Buying replacement females is difficult. Here are some considerations.

  • Avoid buying open or just recently exposed females. They might be open for areason. Can you say trichomonaisis?
  • Be cautious buying a big, fat cow as she may be one that puts her groceries on her back and not on her calf.
  • Watch out for really thin cows such as body condition 4 and lower. Yes, they may be outstanding milkers, but they could have some chronic health issues. If you buy cows in the 4 BCS range your feed supply needs to be good enough to put 80 to 150 pounds on them before they calve back. An ideal BCS is in the 5’s and 6 area.
  • Examine the udder and teats as if you were a dairyman.
  • Cows at the local sale barn may be there for a reason. The reason is not because they are great calf raisers.
  • Check the cow’s hooves and mobility. Cows sensitive to fescue toxins usually show rear toe growth. They may also be missing much of their switch.
  • Associated with the above statement, know where the cows come from. Fescue country can be rough on naïve cattle that have never grabbed a bite of “hot” fescue.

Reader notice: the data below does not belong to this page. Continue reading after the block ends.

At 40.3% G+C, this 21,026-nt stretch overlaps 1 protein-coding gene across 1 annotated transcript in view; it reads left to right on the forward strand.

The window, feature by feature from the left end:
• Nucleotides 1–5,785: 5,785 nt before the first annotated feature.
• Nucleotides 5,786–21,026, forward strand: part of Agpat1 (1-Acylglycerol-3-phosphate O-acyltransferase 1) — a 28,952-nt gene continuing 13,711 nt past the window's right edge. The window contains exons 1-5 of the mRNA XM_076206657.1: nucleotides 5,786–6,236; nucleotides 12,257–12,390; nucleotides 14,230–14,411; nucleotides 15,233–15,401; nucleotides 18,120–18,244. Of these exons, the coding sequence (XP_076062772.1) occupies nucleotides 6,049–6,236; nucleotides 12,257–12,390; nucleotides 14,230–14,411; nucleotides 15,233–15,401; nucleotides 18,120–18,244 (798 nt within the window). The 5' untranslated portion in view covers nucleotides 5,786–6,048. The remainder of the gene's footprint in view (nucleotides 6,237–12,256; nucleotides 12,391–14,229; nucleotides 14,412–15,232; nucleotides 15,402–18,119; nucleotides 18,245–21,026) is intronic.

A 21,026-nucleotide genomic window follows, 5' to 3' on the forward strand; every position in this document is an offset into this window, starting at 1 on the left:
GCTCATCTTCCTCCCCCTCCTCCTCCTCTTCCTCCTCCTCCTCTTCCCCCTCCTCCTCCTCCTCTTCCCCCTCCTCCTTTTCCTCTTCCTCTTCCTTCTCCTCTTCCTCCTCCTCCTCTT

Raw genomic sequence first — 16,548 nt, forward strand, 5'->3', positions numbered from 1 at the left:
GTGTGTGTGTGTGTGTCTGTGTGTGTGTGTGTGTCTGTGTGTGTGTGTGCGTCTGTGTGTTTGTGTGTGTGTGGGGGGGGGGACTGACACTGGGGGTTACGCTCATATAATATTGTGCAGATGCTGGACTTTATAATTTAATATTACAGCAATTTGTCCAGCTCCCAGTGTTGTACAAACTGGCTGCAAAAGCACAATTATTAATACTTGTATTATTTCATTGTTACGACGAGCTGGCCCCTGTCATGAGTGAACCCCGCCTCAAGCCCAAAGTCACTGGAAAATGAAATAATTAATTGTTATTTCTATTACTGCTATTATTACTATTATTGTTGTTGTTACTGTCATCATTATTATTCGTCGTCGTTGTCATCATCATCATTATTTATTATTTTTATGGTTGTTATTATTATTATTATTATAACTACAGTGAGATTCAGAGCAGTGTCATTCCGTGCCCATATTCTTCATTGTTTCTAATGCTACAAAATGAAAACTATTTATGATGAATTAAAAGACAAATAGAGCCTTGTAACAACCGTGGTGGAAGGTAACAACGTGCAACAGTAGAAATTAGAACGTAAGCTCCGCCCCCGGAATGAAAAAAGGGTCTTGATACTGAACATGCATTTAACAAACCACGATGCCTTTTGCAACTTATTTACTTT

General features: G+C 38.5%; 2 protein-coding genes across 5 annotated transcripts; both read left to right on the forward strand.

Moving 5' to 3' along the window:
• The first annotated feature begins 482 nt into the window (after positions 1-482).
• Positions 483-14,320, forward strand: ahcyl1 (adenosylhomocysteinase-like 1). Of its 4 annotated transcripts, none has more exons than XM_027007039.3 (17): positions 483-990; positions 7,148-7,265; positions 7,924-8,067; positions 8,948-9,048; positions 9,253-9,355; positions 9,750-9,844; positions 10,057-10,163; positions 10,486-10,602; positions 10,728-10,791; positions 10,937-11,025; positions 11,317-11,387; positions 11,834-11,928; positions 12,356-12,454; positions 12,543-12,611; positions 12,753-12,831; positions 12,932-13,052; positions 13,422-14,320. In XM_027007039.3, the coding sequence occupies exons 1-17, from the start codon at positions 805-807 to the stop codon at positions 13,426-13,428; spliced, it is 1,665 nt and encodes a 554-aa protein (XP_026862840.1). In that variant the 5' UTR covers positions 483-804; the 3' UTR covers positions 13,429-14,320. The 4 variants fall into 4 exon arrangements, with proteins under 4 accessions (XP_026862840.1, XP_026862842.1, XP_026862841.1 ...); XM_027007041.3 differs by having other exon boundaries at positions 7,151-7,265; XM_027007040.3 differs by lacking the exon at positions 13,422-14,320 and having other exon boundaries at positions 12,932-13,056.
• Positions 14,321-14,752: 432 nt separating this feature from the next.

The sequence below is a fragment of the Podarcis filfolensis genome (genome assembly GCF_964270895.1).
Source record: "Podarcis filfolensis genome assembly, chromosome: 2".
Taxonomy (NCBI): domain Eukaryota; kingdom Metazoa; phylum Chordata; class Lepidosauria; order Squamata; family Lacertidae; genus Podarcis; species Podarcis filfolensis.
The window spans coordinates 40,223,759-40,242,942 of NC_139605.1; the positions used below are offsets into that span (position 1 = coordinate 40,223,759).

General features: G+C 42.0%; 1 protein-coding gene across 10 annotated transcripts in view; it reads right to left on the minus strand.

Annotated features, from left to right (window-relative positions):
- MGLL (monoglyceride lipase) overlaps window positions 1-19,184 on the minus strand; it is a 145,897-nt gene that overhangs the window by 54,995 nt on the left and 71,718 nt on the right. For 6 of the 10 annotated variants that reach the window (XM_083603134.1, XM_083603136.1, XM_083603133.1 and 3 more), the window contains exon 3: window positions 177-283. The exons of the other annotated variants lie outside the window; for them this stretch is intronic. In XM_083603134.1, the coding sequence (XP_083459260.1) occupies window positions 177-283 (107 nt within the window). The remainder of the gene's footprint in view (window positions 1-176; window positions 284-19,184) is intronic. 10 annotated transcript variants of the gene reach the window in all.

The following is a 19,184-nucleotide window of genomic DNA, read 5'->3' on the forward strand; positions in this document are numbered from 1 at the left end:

• Do your homework before you raise your hand or nod at an auction. If they are selling too cheap, there may be a reason that you’ve not detected.
  • If you buy, try to build uniformity into your purchase. After all the cautions above buying bred heifers may be worth looking into. Yes, heifers can have calving problems, but the wise use of calving ease bulls coupled with pelvic measuring of the heifer usually takes much of that problem away. Our Show-Me-Select heifer calving surveys show an assist rate of 6 to 10% depending on the season of the year they calve in.